Could a robotic, unmanned refueling system limit rotary-wing aircraft time on the ground and remove Soldiers from isolated fueling stations?
A Limited Initial Capabilities Demonstration was performed by the U.S. Army Aviation and Missile Research, Development and Engineering Center to test that theory.
The demonstration unveiled a new science and technology, or S&T, effort designed by the Center’s Aviation Development Directorate and Operational Energy Lab called Autonomous & Robotic Remote Refueling Point, or AR3P. The event presented stakeholders with a potential material set of solutions, proof of concept, and demonstrated the technical feasibility of an autonomous robot refueling operation.
The project’s goal is to enable Army Aviation manned rotary-wing aircraft to address current and emerging range and endurance requirements, as well as refueling challenges created by the non-contiguous battlefield. By using self-aligning robotics, articulated arms and sensors, the system would support a Quick Hook-Up, ultimately reducing the aircraft’s time on the ground. The robotic, unmanned system would also increase safety by removing Soldiers from the fueling station — a location that could put them at risk of enemy targeting.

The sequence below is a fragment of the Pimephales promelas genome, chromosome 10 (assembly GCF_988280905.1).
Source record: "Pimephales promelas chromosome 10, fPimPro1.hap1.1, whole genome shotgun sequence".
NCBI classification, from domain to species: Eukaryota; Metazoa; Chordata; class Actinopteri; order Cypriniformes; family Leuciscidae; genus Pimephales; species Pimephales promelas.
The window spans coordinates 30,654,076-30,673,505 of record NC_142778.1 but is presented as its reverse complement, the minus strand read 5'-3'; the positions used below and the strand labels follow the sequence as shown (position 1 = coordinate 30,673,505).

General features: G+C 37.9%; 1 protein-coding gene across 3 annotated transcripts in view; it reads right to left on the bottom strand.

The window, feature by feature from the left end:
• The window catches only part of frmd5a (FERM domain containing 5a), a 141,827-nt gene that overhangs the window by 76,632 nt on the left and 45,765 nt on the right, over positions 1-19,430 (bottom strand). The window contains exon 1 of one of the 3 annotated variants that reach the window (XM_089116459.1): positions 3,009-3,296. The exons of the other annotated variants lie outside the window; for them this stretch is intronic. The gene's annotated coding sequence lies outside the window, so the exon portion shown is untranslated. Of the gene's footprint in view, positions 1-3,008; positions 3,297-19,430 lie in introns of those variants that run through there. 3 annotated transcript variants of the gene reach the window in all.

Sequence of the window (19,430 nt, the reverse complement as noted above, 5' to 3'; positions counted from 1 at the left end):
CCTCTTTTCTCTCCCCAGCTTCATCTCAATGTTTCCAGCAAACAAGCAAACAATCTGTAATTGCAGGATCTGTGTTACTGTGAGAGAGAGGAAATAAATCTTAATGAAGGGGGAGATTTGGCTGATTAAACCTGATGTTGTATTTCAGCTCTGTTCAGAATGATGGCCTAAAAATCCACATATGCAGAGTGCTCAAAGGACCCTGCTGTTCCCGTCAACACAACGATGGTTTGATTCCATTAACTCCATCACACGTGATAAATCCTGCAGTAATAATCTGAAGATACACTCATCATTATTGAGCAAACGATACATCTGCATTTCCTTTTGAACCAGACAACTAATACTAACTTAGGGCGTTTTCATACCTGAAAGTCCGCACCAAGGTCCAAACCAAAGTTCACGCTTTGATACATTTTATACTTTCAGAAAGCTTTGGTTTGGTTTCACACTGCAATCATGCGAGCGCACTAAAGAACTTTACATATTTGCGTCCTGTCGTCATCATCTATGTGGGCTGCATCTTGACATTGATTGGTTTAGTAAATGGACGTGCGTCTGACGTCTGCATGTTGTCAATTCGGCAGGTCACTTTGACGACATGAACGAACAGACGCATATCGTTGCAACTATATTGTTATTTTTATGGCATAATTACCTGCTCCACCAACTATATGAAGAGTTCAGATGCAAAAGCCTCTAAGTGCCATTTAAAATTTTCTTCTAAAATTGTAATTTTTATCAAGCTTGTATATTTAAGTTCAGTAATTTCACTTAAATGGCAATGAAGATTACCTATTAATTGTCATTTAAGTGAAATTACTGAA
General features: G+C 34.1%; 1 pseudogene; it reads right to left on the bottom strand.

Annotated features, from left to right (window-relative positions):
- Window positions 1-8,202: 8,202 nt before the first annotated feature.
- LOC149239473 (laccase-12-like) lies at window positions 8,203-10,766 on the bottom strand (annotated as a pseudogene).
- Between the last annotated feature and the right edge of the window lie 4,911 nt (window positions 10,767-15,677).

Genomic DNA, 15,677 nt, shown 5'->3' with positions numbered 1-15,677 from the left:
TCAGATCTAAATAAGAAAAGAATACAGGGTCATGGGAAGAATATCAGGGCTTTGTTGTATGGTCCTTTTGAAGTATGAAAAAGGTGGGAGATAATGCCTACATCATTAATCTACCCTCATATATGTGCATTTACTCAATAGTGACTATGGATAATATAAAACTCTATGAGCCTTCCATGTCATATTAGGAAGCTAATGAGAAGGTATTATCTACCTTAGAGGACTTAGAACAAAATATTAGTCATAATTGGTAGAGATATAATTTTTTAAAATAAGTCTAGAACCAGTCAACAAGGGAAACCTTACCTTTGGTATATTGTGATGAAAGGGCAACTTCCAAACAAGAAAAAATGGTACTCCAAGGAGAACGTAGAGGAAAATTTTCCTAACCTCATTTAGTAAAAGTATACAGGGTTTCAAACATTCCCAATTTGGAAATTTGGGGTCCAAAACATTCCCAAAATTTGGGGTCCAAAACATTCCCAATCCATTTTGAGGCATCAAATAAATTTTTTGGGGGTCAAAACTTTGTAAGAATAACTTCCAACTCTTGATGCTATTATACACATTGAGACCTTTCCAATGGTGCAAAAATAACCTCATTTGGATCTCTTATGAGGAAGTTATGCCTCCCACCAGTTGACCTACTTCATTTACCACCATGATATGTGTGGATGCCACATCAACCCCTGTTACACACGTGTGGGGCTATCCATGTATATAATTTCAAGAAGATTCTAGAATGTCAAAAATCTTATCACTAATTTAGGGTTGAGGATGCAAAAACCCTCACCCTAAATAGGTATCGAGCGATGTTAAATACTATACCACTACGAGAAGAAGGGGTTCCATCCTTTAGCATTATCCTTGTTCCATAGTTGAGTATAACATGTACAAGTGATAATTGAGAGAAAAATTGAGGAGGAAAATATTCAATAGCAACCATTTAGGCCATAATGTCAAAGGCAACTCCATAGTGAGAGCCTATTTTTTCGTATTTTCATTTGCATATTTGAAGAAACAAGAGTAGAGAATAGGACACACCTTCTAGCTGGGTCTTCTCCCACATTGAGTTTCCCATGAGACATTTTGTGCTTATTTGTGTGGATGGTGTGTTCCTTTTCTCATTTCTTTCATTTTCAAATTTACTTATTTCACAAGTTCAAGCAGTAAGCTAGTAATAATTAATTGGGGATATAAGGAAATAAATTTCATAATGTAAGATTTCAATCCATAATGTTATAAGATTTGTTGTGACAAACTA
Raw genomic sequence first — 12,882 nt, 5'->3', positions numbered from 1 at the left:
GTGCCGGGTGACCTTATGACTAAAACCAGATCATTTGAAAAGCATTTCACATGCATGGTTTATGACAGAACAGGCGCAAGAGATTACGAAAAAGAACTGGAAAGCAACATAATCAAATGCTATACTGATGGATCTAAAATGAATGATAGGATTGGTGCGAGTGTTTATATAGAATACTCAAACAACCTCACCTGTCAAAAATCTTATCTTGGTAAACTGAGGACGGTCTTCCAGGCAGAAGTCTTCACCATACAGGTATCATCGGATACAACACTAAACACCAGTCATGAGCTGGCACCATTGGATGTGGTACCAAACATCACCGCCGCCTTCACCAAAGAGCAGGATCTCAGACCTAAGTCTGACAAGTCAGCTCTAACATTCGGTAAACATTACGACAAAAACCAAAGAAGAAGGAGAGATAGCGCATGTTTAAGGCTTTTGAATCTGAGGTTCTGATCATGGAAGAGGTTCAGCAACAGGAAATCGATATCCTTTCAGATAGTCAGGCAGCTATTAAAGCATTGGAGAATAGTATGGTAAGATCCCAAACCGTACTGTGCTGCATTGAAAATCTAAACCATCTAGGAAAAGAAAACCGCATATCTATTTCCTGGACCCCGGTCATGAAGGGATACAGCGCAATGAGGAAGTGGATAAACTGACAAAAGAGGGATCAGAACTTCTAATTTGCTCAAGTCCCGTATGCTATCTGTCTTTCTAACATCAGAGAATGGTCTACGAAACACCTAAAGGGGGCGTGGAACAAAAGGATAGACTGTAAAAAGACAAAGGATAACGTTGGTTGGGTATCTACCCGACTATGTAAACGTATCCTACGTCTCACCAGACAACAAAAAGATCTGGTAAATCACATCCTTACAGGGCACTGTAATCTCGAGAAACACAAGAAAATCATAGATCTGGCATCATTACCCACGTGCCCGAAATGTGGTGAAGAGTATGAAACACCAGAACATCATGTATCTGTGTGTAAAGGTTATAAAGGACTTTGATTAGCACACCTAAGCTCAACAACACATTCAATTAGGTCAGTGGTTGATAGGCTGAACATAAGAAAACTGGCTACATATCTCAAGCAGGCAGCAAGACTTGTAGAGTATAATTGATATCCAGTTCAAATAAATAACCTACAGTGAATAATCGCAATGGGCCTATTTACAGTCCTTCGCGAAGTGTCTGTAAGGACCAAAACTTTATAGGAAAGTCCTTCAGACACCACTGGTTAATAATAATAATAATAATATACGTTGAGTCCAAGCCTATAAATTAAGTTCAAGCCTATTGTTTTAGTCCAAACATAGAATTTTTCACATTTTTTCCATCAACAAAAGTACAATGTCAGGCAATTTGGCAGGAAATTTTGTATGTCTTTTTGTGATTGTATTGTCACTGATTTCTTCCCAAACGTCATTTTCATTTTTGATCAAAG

“One of the most useful activities of the S&T enterprise is to conduct concept demonstrations like the AR3P,” said Layne Merritt AMRDEC’s chief engineer for Aviation Development. “For relatively little investment, we can demonstrate the technical viability of a new concept like unmanned or unattended Forward Area Refueling Point operations and at the same time identify possible challenges and considerations that would need to be addressed in a full S&T or acquisition program.”
The AR3P concept uses an isolated FARP approach which seeks to provide an autonomous, unmanned refueling capability using existing technologies. These technologies include Aviation Ground Support Equipment, sensors, energy efficient sustainment equipment, aircraft components with minor modifications and aircraft refueling interfaces and equipment.
A majority of the robotic package comes from commercial off-the-shelf materials, but the fuel port system is an AMRDEC-designed solution. Use of additive manufacturing assisted in the rapid prototyping of this S&T project.
Merritt explained examples of technical challenges include size, weight, power, robotic control, detectability and durability.
“It makes sense for us to fill this need,” said AR3P Project Lead, Will Nikonchuk. “We address target acquisition and engagement all of the time as the aviation and missile research and development community. That is what AR3P does.”
Nikonchuk reported at the demonstration that the project is currently addressing Technical Risk areas in Phase 2 and hopes to establish a framework for future funding. Phase 3 includes aircraft modification and flight testing of a Mosquito Test aircraft, while the final, Phase 4 will feature a flight test of an Apache AH-64 at the Aviation Applied Technology Directorate at Fort Eustis, Virginia.
Filed Under: Aerospace + defense